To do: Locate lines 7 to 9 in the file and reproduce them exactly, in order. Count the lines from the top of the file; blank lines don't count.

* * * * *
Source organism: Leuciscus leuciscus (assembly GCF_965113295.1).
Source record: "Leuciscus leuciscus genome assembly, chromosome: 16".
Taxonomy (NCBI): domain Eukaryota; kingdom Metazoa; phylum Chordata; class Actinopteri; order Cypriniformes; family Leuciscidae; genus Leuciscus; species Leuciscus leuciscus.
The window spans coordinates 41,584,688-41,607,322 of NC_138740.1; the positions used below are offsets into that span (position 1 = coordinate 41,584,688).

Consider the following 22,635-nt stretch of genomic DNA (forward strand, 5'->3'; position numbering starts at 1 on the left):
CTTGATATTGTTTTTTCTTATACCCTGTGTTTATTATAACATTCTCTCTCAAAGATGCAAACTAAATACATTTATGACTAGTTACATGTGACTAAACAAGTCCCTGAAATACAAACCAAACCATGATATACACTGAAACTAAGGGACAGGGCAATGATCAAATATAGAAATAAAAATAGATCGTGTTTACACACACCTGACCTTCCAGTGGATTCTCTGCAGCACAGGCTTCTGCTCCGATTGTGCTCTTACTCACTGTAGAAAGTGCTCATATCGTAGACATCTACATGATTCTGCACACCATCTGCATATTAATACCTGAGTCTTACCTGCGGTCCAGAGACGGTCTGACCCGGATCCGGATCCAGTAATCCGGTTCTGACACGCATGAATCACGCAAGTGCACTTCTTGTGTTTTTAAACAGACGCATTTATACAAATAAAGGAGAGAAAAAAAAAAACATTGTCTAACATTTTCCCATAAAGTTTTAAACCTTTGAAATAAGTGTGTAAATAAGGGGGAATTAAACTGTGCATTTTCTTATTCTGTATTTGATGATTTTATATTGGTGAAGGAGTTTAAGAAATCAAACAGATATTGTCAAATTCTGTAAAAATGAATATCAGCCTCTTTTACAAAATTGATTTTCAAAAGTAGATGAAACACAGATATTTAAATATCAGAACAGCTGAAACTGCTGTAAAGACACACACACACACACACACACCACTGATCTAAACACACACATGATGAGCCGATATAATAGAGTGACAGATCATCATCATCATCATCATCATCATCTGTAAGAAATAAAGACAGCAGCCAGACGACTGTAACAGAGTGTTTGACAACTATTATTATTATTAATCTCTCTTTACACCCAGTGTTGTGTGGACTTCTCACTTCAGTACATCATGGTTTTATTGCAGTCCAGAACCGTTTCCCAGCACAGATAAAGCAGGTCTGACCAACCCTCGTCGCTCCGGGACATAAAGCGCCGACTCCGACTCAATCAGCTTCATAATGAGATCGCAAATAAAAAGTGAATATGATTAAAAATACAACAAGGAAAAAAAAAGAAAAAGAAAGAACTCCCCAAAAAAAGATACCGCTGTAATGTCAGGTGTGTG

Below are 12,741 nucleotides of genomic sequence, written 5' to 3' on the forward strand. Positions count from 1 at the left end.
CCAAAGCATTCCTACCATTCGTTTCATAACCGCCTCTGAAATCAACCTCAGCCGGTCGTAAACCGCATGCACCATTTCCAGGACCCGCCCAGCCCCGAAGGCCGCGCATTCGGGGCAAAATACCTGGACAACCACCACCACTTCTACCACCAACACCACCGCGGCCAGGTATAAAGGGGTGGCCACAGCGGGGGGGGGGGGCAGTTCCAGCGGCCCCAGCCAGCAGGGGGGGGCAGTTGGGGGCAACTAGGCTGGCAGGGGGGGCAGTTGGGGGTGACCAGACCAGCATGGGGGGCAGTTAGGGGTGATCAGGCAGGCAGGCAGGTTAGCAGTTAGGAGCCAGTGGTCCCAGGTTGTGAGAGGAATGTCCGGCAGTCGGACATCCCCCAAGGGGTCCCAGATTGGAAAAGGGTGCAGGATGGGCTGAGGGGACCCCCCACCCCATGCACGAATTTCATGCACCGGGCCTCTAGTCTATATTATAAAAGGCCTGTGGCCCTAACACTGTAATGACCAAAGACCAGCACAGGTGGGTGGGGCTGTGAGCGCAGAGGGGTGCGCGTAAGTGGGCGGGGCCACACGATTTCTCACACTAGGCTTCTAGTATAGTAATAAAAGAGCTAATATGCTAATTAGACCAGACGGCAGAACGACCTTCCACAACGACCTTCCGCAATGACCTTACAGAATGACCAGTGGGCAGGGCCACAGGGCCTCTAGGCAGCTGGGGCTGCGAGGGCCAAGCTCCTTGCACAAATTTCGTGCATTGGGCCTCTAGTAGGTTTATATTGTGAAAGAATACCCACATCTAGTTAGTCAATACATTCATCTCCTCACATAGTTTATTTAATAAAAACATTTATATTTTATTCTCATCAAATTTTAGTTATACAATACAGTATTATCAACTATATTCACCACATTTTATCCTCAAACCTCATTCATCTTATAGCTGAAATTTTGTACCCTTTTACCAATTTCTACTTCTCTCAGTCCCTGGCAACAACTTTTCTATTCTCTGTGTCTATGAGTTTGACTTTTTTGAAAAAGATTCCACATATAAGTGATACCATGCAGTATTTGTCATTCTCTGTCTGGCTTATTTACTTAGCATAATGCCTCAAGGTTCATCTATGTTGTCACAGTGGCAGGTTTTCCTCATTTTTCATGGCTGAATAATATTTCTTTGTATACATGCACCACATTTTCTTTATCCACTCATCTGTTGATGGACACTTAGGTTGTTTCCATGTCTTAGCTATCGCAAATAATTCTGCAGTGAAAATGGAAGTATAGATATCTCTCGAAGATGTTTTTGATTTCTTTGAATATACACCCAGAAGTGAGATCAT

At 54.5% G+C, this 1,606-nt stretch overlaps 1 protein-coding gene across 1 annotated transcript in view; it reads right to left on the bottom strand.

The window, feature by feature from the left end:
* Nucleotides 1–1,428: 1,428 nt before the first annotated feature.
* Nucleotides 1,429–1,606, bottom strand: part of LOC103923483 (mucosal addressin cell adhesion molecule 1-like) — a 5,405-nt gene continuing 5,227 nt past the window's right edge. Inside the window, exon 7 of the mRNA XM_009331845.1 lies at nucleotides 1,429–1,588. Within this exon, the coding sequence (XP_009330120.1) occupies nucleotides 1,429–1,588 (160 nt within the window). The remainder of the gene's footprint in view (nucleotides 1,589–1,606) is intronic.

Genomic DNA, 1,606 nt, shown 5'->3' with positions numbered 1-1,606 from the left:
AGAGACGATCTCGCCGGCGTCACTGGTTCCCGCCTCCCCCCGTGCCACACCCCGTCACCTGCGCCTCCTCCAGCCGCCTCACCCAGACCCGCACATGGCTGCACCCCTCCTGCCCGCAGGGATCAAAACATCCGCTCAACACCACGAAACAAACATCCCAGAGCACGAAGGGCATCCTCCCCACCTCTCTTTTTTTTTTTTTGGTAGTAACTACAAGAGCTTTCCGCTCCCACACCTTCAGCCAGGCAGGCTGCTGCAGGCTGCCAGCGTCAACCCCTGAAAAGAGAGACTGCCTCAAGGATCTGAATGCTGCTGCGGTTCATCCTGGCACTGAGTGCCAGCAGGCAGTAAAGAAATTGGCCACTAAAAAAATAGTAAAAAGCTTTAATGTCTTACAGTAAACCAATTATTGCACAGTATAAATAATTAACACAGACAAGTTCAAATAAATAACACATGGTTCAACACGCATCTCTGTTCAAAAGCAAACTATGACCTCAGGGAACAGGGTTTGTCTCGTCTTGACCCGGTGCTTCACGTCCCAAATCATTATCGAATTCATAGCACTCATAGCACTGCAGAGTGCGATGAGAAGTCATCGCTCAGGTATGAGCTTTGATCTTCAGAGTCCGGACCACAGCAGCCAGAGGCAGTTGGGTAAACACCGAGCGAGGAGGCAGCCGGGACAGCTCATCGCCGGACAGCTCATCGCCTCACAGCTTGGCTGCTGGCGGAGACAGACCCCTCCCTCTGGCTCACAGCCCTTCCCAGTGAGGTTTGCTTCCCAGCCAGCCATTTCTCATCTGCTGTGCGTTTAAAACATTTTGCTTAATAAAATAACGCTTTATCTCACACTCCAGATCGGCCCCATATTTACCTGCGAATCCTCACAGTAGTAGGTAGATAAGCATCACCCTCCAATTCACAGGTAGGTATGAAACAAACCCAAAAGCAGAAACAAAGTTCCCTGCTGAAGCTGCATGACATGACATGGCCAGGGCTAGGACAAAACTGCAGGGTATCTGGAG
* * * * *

Below are 12,741 nucleotides of genomic sequence, written 5' to 3' on the forward strand. Positions count from 1 at the left end.
CCAAAGCATTCCTACCATTCGTTTCATAACCGCCTCTGAAATCAACCTCAGCCGGTCGTAAACCGCATGCACCATTTCCAGGACCCGCCCAGCCCCGAAGGCCGCGCATTCGGGGCAAAATACCTGGACAACCACCACCACTTCTACCACCAACACCACCGCGGCCAGGTATAAAGGGGTGGCCACAGCGGGGGGGGGGGGCAGTTCCAGCGGCCCCAGCCAGCAGGGGGGGGCAGTTGGGGGCAACTAGGCTGGCAGGGGGGGCAGTTGGGGGTGACCAGACCAGCATGGGGGGCAGTTAGGGGTGATCAGGCAGGCAGGCAGGTTAGCAGTTAGGAGCCAGTGGTCCCAGGTTGTGAGAGGAATGTCCGGCAGTCGGACATCCCCCAAGGGGTCCCAGATTGGAAAAGGGTGCAGGATGGGCTGAGGGGACCCCCCACCCCATGCACGAATTTCATGCACCGGGCCTCTAGTCTATATTATAAAAGGCCTGTGGCCCTAACACTGTAATGACCAAAGACCAGCACAGGTGGGTGGGGCTGTGAGCGCAGAGGGGTGCGCGTAAGTGGGCGGGGCCACACGATTTCTCACACTAGGCTTCTAGTATAGTAATAAAAGAGCTAATATGCTAATTAGACCAGACGGCAGAACGACCTTCCACAACGACCTTCCGCAATGACCTTACAGAATGACCAGTGGGCAGGGCCACAGGGCCTCTAGGCAGCTGGGGCTGCGAGGGCCAAGCTCCTTGCACAAATTTCGTGCATTGGGCCTCTAGTAGGTTTATATTGTGAAAGAATACCCACATCTAGTTAGTCAATACATTCATCTCCTCACATAGTTTATTTAATAAAAACATTTATATTTTATTCTCATCAAATTTTAGTTATACAATACAGTATTATCAACTATATTCACCACATTTTATCCTCAAACCTCATTCATCTTATAGCTGAAATTTTGTACCCTTTTACCAATTTCTACTTCTCTCAGTCCCTGGCAACAACTTTTCTATTCTCTGTGTCTATGAGTTTGACTTTTTTGAAAAAGATTCCACATATAAGTGATACCATGCAGTATTTGTCATTCTCTGTCTGGCTTATTTACTTAGCATAATGCCTCAAGGTTCATCTATGTTGTCACAGTGGCAGGTTTTCCTCATTTTTCATGGCTGAATAATATTTCTTTGTATACATGCACCACATTTTCTTTATCCACTCATCTGTTGATGGACACTTAGGTTGTTTCCATGTCTTAGCTATCGCAAATAATTCTGCAGTGAAAATGGAAGTATAGATATCTCTCGAAGATGTTTTTGATTTCTTTGAATATACACCCAGAAGTGAGATCAT

At 54.5% G+C, this 1,606-nt stretch overlaps 1 protein-coding gene across 1 annotated transcript in view; it reads right to left on the bottom strand.